He may not be laying waste to the cities of man nor languidly luxuriating on a pile of gold, but this little guy is most definitely a dragon.
The Glaucus atlanticus, otherwise known as BLUE DRAGON (exhibit A for subject’s dragon-ness), is actually a species of sea slug. And it’s not even a big slug: the blue dragon only ever grows up to three centimeters in length. With that stature, I doubt Smaug would have managed to raze Laketown quite as successfully as he did. Don’t be so quick to judge the blue dragon by its size. Three centimeters does not a harmless sea slug make.
Too beautiful for mere mortals, the blue dragon rarely shows itself and instead spends its time feeding on other deadly sea creatures. It floats upside down in the water, supported and carried by the surrounding current. As is common with this kind of lifestyle, the blue dragon doesn’t let any one body of water tie him down, going where currents take him. Aside from sounding incredibly relaxing, this movement technique also shields the blue dragon from human eyes and protects it from the dangers lurking in the ocean. When it sits upside down like so, its blue underbelly faces upwards and blends in with the water while the grayish silver side of its body faces down and blends in with the sea’s silver surface.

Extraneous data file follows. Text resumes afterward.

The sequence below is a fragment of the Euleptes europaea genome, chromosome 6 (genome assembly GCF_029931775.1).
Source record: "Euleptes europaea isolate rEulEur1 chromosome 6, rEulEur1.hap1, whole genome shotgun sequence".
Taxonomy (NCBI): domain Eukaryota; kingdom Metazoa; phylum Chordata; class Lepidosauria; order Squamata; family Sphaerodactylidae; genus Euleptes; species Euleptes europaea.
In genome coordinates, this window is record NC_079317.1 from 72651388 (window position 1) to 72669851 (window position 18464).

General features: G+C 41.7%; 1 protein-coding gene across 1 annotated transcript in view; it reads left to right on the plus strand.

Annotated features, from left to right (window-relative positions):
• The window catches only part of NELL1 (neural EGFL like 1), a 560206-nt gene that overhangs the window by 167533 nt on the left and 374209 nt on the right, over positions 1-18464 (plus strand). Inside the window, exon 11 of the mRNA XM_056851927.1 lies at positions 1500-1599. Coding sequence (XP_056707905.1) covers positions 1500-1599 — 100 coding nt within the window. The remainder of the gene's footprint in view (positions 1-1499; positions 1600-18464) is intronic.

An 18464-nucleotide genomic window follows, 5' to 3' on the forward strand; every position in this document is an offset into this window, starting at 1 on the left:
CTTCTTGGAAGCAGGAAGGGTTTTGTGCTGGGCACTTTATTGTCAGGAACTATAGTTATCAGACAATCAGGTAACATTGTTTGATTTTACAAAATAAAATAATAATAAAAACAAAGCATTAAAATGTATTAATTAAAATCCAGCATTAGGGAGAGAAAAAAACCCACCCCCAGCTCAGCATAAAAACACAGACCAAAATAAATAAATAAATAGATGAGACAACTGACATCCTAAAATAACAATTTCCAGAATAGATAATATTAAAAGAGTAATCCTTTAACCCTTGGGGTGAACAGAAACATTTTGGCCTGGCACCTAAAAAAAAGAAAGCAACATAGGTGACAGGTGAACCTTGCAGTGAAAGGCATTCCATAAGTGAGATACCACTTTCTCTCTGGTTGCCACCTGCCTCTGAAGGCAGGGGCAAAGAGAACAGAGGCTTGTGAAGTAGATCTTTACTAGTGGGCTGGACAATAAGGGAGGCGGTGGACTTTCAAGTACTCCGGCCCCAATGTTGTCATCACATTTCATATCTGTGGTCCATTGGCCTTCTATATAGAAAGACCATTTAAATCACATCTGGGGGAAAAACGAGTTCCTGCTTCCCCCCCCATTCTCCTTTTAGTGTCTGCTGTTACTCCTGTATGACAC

If the blue dragon happens to be discovered, any attackers hoping to win glory in battle with this gorgeous sea slug will be greatly disappointed. Like any good dragon, the Glaucus atlanticus has some awesome (and terrifying) surprises in store. You can believe it’s ready and willing to bring about serious desolation.
Because it is immune to the venom in jellyfish, sea anemone, and others; the blue dragon can prey on these larger organisms and store their venom within its over 80 leg-like appendages, consuming the entire body of the organism in the process. It can then use this absorbed venom to defend itself from any future assailants looking to have a tiny blue lunch, kind of like the slug version of X-Men‘s Bishop. This incredibly cool and incredibly scary defense mechanism enables it to feed on the dangerously venomous Portuguese man-of-war, one of the many demonic creatures Australia has gifted to the world.
In spite of all of the blue dragon efforts to be left alone, humans with cameras still manage to catch glimpses once in a while. Here’s one such glimpse, just last year, that one lucky passerby in Australia managed to film. We hope this little guy found his way back to the water and continues to consume helpless jellyfish bodies to this day.
Came across this odd critter at Broadbeach today. It’s a Glaucus Atlanticus.
Posted by Lucinda Fry on Thursday, November 12, 2015
What would you have named the blue dragon? What other doppelgangers of fantasy creatures have you spotted in real life? Let us know in the comments below!